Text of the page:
Researchers at Austin Public Health (APH) have found that a particular antibiotic-resistant organism is emerging as a local public health threat that requires immediate action to minimize its spread. APH investigated 37 cases of Carbapenem-Resistant Enterobacteriaceae, or CRE, at Austin area medical facilities in 2017, with 18 of those being Travis County residents. Since 2015, the number of cases and the incidence rate of CRE in Travis County have been increasing. In the November/December issue of the Travis County Medical Society Journal, Austin Public Health summarizes local data on the growing issue of this antibiotic-resistant organism in Travis County.
CRE are associated with high mortality rates (up to 40-50% in some studies) and have the potential to spread widely. They are considered to be one of the top three urgent drug-resistant organisms in the world today. The Centers for Disease Control and Prevention (CDC) estimates that more than two million people are infected with antibiotic-resistant organisms resulting in approximately 23,000 deaths each year.
Background information on CRE and antibiotic resistance:
CRE can be transmitted from person to person on unwashed hands and medical devices.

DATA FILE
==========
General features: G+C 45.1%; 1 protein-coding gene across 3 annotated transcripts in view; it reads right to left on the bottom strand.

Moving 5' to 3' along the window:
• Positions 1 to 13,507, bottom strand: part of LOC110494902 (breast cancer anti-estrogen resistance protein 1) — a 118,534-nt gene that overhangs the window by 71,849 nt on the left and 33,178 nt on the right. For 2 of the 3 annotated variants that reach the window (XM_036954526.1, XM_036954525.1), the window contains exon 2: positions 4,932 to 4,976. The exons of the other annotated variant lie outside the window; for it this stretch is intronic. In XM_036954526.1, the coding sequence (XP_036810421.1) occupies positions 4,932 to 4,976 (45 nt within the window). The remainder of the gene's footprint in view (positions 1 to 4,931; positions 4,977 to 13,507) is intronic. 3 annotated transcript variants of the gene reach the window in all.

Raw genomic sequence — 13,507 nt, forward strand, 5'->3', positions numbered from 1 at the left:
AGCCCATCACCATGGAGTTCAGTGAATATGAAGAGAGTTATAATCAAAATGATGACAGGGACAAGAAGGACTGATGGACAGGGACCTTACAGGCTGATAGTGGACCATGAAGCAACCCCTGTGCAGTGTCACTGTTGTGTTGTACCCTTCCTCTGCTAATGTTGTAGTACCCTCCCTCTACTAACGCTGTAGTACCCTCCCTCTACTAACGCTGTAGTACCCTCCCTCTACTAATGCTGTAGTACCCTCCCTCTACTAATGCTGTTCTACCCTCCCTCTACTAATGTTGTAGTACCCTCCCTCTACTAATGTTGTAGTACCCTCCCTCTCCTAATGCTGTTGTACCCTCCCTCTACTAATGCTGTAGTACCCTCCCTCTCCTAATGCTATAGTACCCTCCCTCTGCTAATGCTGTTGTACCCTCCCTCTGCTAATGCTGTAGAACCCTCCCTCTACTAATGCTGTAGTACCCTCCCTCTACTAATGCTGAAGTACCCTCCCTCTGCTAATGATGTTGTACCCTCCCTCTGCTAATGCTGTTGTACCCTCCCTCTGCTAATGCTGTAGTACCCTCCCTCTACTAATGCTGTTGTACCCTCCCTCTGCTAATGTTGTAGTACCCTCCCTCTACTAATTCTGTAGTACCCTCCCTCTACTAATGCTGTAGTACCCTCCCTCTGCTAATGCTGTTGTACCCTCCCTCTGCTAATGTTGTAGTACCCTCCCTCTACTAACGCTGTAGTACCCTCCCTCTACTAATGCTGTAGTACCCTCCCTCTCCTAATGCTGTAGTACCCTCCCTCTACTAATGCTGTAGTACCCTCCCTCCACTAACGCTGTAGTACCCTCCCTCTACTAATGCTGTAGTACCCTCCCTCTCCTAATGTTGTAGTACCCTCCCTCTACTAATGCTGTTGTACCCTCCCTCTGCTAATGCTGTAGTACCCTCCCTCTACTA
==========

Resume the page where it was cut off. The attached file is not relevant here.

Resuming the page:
Patients at highest risk include those in hospitals and nursing homes and those with long-term antibiotic use, compromised immune systems, or invasive devices.
Antibiotic use is the single most important factor in antibiotic resistance, and the CDC estimates that 30-50% of all antibiotics prescribed are either unnecessary or inappropriate.
Fluoroquinolones like Cipro are not the best choice for treatment of uncomplicated urinary tract infections (UTIs) in Travis County.
Most UTIs are caused by E. coli, and Nitrofurantoin and Cephalexin are more effective at killing E.coli than Cipro.
Cipro promotes drug-resistant organisms like the CRE.
Additionally, the FDA issued several warnings against fluoroquinolones in 2018.
In May 2018, the Travis County CRE Taskforce was formed to prevent the spread of CRE in Travis County. Task force members include key stakeholders such as the Texas Antibiotic Stewardship Expert, an Infectious Disease physician, Infection Prevention nurses, Doctors of Pharmacy, microbiology lab managers, the Texas Healthcare-Associated Infection Epidemiologist, and others.
Physicians and other medical providers and staff should follow the CDC’s CRE control recommendations including: judicious use of antibiotics, contact precautions, hand hygiene, timely lab notification, up-to-date inter-facility communication, education to healthcare workers, and guidelines for medical device removal. The CDC’s CRE Toolkit is available here: https://www.cdc.gov/hai/organisms/cre/cre-toolkit/index.html.